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I have following code to get width and height of screen in Linux.

#ifdef TIOCGSIZE
struct ttysize ts;
ioctl(STDIN_FILENO, TIOCGSIZE, &ts);
cols = ts.ts_cols;
lines = ts.ts_lines;
#elif defined(TIOCGWINSZ)
struct winsize ts;
ioctl(STDIN_FILENO, TIOCGWINSZ, &ts);
cols = ts.ws_col;
lines = ts.ws_row;
#endif /* TIOCGSIZE */

What is difference between ttysize and winsize?

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The ttysize was the original implementation for SunOS 3.0 (February 1986), and soon after made obsolete by winsize, which adds the size of the window in pixels. Here's what the definitions look like in <sys/ttycom.h> from SunOS 4:

/* 
 * Window/terminal size structure. 
 * This information is stored by the kernel 
 * in order to provide a consistent interface, 
 * but is not used by the kernel. 
 * 
 * Type must be "unsigned short" so that types.h not required. 
 */
struct winsize {
        unsigned short  ws_row;         /* rows, in characters */
        unsigned short  ws_col;         /* columns, in characters */
        unsigned short  ws_xpixel;      /* horizontal size, pixels - not used */
        unsigned short  ws_ypixel;      /* vertical size, pixels - not used */
};

#define TIOCGWINSZ      _IOR(t, 104, struct winsize)    /* get window size */
#define TIOCSWINSZ      _IOW(t, 103, struct winsize)    /* set window size */

/* 
 * Sun version of same. 
 */
struct ttysize {
        int     ts_lines;       /* number of lines on terminal */
        int     ts_cols;        /* number of columns on terminal */
};

#define TIOCSSIZE       _IOW(t,37,struct ttysize)/* set tty size */
#define TIOCGSIZE       _IOR(t,38,struct ttysize)/* get tty size */

The data types are different (an integer would waste memory), and the fields have different names.

The ttysize structure has long been obsolete: if either is provided by the system, winsize is supported. That wasn't true when porting ncurses to SCO OpenServer in 1997, as noted in this chunk from lib_setup.c:

/* 
 * SCO defines TIOCGSIZE and the corresponding struct.  Other systems (SunOS, 
 * Solaris, IRIX) define TIOCGWINSZ and struct winsize. 
 */
#ifdef TIOCGSIZE
# define IOCTL_WINSIZE TIOCGSIZE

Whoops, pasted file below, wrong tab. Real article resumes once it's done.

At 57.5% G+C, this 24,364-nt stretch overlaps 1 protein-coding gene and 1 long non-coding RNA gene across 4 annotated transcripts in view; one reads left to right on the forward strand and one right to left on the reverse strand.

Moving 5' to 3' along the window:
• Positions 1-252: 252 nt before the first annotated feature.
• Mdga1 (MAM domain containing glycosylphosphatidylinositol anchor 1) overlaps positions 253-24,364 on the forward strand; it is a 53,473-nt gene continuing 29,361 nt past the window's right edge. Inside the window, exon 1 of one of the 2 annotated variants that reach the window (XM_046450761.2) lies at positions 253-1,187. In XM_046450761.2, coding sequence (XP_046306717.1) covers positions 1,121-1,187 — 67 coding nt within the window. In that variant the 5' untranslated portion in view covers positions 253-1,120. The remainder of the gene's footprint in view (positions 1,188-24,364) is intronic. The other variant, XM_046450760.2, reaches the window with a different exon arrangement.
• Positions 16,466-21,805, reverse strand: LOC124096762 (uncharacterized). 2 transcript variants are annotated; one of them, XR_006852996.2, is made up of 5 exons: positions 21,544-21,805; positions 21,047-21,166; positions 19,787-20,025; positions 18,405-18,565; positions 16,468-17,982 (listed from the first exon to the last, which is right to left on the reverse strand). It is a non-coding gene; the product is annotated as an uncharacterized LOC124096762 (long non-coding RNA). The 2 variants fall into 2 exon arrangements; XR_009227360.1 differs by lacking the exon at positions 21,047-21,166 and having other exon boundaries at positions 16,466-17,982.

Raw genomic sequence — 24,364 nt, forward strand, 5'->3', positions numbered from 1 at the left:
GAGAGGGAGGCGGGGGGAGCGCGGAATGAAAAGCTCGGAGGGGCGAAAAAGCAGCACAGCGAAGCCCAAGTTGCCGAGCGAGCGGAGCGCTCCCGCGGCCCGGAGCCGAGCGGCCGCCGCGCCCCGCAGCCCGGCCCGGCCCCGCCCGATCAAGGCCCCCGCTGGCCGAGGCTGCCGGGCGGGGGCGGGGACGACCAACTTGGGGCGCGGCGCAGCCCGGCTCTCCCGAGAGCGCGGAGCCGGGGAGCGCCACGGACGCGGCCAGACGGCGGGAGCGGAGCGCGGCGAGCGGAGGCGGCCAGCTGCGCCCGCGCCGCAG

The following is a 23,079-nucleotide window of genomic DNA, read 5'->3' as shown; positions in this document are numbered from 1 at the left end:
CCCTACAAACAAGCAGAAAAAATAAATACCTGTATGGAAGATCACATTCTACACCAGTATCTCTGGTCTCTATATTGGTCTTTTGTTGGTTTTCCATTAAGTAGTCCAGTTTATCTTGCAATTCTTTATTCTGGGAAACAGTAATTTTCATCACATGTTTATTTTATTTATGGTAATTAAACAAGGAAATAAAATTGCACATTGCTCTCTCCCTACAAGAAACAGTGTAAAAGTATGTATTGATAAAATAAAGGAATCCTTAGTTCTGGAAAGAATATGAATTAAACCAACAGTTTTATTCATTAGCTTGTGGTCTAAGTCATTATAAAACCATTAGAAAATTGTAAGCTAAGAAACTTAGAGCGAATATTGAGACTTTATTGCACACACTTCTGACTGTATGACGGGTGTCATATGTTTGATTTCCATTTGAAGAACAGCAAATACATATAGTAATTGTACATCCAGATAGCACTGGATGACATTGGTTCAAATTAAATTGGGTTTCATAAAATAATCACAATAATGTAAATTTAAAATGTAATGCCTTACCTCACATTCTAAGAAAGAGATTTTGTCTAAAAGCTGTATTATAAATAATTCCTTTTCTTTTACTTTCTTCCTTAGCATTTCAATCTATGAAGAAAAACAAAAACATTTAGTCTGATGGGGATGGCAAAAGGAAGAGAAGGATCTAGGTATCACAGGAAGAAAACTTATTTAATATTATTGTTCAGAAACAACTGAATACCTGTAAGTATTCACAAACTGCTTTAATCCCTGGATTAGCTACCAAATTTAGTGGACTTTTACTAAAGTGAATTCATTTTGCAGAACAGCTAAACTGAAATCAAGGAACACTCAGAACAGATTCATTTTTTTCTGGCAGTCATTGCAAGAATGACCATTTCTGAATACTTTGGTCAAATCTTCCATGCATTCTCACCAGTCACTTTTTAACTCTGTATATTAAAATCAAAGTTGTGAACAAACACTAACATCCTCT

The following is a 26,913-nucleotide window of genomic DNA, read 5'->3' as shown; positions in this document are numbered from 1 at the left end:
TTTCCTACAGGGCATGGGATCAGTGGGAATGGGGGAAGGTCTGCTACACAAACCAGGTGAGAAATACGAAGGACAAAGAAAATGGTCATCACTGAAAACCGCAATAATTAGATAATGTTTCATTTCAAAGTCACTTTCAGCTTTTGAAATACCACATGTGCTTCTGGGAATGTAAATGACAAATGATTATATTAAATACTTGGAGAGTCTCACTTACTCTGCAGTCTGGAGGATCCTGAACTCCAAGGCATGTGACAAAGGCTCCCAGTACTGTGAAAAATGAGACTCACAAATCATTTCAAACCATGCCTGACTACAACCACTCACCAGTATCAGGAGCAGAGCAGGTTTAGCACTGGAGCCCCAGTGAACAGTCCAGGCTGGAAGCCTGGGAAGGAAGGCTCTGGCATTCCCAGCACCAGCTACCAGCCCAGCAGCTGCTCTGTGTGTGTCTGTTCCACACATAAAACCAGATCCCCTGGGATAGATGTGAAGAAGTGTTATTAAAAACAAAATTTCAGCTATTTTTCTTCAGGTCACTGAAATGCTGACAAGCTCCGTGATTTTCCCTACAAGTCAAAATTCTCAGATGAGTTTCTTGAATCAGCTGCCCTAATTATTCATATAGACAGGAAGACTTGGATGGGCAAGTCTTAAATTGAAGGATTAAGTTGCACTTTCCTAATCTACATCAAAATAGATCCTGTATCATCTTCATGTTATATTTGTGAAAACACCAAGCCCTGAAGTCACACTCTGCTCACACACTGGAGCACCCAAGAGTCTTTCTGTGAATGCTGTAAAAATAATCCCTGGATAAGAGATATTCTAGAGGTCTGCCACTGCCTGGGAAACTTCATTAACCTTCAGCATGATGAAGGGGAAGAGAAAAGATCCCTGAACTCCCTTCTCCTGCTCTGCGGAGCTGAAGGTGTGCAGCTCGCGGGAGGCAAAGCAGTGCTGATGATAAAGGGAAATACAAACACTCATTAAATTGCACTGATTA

# define STRUCT_WINSIZE struct ttysize
# define WINSIZE_ROWS(n) (int)n.ts_lines
# define WINSIZE_COLS(n) (int)n.ts_cols
#else
# ifdef TIOCGWINSZ
#  define IOCTL_WINSIZE TIOCGWINSZ
#  define STRUCT_WINSIZE struct winsize
#  define WINSIZE_ROWS(n) (int)n.ws_row
#  define WINSIZE_COLS(n) (int)n.ws_col
# endif
#endif

You might notice that Linux is not mentioned in the comment. According to comments in asm-sparc64/ioctls.h, the ioctl for ttysize was unsupported as of 2.6.16:

/* Note that all the ioctls that are not available in Linux have a 
 * double underscore on the front to: a) avoid some programs to
 * think we support some ioctls under Linux (autoconfiguration stuff)
 */
...
#define TIOCCONS    _IO('t', 36)
#define __TIOCSSIZE     _IOW('t', 37, struct sunos_ttysize) /* SunOS Specific */
#define __TIOCGSIZE     _IOR('t', 38, struct sunos_ttysize) /* SunOS Specific */
#define TIOCGSOFTCAR    _IOR('t', 100, int)
#define TIOCSSOFTCAR    _IOW('t', 101, int)
#define __TIOCUCNTL       _IOW('t', 102, int) /* SunOS Specific */
#define TIOCSWINSZ  _IOW('t', 103, struct winsize)
#define TIOCGWINSZ  _IOR('t', 104, struct winsize)

A much earlier comment in 1995 added the definitions (without the double-underscore). Possibly a few programs used that with Linux, although winsize was well established on most platforms before Linux was begun. A little more digging finds that the double-underscore was introduced in 1996 (patch-2.1.9 linux/include/asm-sparc/ioctls.h). Given that, very few programs would have used it with Linux.

Further reading:

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They have the same function (at least in this case - maybe one structure has an additional field not used here).

Historically some (mainly older) Linux versions have different definitions of the IOCTL codes. Therefore some Linux versions have only TIOCGSIZE defined (using a ttysize structure) and some Linux versions have only TIOCGWINSZ defined.

Using the "#ifdef" construction the program can be compiled for both Linux versions.

Newer Linux versions should have both IOCTLs defined.

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